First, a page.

So if you’re ready to abandon suffering, embrace your true nature, and experience the joy you know you’re meant to feel, let’s begin. What, you may ask, does the way of integrity actually look like? I will tell you. It looks like an epic medieval Italian fantasy adventure quest!
Stay with me. I’ll explain.
Throughout my career as a writer and coach, I have repeatedly, zestfully, and unapologetically filched ideas from The Divine Comedy, written by Dante Alighieri in the early 1300s. This is not because I’m any sort of Dante scholar. I never took a course in Dante, can’t speak Italian, don’t know much about medieval history. As a young adult, I read The Divine Comedy for the only reason I read anything back then: I was looking for wisdom about how to feel better. And I found it.
Dante’s masterpiece is quite simply the most powerful set of instructions I know for healing our psychological wounds, restoring us to integrity, and maximizing our capacity to feel good. The Divine Comedy takes us through the whole process, step by step. Yes, it’s all framed as a story about one man having a mystical adventure. Yes, that man uses the imagery of a fourteenth-century European. But the psychological metaphors in Dante’s epic still ring true today. They still show us the way. Plus, they’re entertaining. Don’t think that Dante is some pontificating drone. He’s not. He’s just a writer, standing in front of a reader, asking you to follow him out of misery and into happiness.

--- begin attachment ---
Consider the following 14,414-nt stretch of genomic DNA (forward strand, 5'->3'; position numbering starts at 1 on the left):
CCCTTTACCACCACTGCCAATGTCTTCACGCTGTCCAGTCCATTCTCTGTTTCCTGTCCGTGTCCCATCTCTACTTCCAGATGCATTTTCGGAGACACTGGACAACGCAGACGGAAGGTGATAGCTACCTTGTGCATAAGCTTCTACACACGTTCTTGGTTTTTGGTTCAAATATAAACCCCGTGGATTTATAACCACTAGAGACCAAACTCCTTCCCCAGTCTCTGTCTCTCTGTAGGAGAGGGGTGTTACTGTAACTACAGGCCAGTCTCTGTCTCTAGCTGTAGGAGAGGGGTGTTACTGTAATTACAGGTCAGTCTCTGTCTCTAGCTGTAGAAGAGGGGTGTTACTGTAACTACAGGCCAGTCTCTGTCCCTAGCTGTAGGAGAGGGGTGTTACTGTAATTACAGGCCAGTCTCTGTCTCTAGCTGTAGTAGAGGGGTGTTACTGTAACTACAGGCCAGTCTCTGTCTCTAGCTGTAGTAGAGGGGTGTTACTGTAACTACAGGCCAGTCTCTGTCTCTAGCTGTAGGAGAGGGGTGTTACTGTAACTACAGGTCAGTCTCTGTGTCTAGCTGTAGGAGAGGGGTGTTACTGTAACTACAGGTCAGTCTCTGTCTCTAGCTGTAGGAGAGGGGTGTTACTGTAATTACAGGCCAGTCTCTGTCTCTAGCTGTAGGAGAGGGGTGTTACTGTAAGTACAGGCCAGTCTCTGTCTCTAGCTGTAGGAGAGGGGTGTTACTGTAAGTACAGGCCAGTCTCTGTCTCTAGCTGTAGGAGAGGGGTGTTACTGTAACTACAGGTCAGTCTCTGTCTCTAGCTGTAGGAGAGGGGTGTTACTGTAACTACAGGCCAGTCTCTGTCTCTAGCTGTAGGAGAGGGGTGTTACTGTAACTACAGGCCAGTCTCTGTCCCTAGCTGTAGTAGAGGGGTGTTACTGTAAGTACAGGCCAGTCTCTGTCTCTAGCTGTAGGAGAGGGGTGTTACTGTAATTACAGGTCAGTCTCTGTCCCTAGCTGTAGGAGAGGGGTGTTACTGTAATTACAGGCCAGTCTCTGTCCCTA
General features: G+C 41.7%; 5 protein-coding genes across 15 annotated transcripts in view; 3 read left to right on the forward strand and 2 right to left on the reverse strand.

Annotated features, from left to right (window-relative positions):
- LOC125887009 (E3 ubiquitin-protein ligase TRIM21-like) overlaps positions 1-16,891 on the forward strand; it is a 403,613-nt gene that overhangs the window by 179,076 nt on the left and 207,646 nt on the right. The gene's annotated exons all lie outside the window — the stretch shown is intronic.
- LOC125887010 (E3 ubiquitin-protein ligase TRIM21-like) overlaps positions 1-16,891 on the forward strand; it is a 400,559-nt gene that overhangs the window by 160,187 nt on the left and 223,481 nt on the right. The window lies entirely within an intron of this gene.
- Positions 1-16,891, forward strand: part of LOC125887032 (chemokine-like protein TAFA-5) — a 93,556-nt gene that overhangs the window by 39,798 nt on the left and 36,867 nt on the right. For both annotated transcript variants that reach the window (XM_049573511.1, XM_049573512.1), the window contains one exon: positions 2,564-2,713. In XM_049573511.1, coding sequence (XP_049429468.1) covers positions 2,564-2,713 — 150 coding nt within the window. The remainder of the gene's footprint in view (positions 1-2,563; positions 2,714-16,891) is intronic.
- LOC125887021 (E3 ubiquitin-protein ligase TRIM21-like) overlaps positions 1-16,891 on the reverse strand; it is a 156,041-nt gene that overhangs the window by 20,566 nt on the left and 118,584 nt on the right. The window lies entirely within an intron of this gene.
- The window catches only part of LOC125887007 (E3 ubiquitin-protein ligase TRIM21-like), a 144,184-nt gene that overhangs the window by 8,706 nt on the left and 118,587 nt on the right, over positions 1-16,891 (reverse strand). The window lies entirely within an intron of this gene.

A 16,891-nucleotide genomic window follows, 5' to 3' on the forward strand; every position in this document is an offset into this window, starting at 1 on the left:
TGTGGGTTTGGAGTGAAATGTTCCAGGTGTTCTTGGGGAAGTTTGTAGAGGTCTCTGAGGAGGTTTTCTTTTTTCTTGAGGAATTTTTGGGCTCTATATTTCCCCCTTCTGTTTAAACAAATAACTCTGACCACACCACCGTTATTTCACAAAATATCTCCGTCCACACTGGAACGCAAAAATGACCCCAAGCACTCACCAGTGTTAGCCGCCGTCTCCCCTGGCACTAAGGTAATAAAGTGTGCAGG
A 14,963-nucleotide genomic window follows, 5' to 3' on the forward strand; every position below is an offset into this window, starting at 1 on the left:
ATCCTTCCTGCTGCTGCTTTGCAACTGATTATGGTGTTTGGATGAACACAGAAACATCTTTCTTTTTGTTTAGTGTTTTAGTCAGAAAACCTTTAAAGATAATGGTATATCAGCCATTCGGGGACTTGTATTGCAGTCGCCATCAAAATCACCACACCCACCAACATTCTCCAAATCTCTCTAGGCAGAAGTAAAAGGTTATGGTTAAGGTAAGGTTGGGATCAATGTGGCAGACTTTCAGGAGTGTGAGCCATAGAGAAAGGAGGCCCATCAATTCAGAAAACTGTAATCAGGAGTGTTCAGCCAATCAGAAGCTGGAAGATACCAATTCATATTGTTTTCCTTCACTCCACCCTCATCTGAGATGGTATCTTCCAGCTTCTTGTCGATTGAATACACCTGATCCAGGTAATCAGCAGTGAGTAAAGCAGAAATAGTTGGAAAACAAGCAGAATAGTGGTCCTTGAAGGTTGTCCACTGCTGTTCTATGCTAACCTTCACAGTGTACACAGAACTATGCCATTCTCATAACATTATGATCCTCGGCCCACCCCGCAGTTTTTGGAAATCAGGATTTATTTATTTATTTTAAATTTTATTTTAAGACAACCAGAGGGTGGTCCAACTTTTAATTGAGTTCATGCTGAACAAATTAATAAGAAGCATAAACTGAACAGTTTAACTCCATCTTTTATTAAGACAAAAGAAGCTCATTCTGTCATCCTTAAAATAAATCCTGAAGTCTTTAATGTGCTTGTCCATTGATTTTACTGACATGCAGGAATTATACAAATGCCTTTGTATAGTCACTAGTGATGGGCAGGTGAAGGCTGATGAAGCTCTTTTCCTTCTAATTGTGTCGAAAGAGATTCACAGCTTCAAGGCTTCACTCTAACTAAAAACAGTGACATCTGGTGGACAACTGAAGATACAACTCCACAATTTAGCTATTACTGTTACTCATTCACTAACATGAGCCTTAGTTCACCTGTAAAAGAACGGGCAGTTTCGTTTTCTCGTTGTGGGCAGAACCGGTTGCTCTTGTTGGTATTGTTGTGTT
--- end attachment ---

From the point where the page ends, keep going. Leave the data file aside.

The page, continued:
So for the rest of this book, I’ll walk you along a way of integrity built around the framework Dante laid out in The Divine Comedy. You can take it slowly and gently, or go at it like an Olympic sprinter—whatever pace works for you. But however you decide to travel, you’ll be passing through four stages. Just to give you the lay of the land, here’s a summary of what you can expect.
Your quest for integrity will begin in “the dark wood of error,” a place where we feel lost, exhausted, troubled, and unsure. This is Dante’s metaphor for the misalignment in which most of us live. In some ways—possibly all ways—we feel that our lives aren’t what they’re meant to be. We don’t know how we ended up so off course, or how to find our way out of confusion. Don’t worry. We will.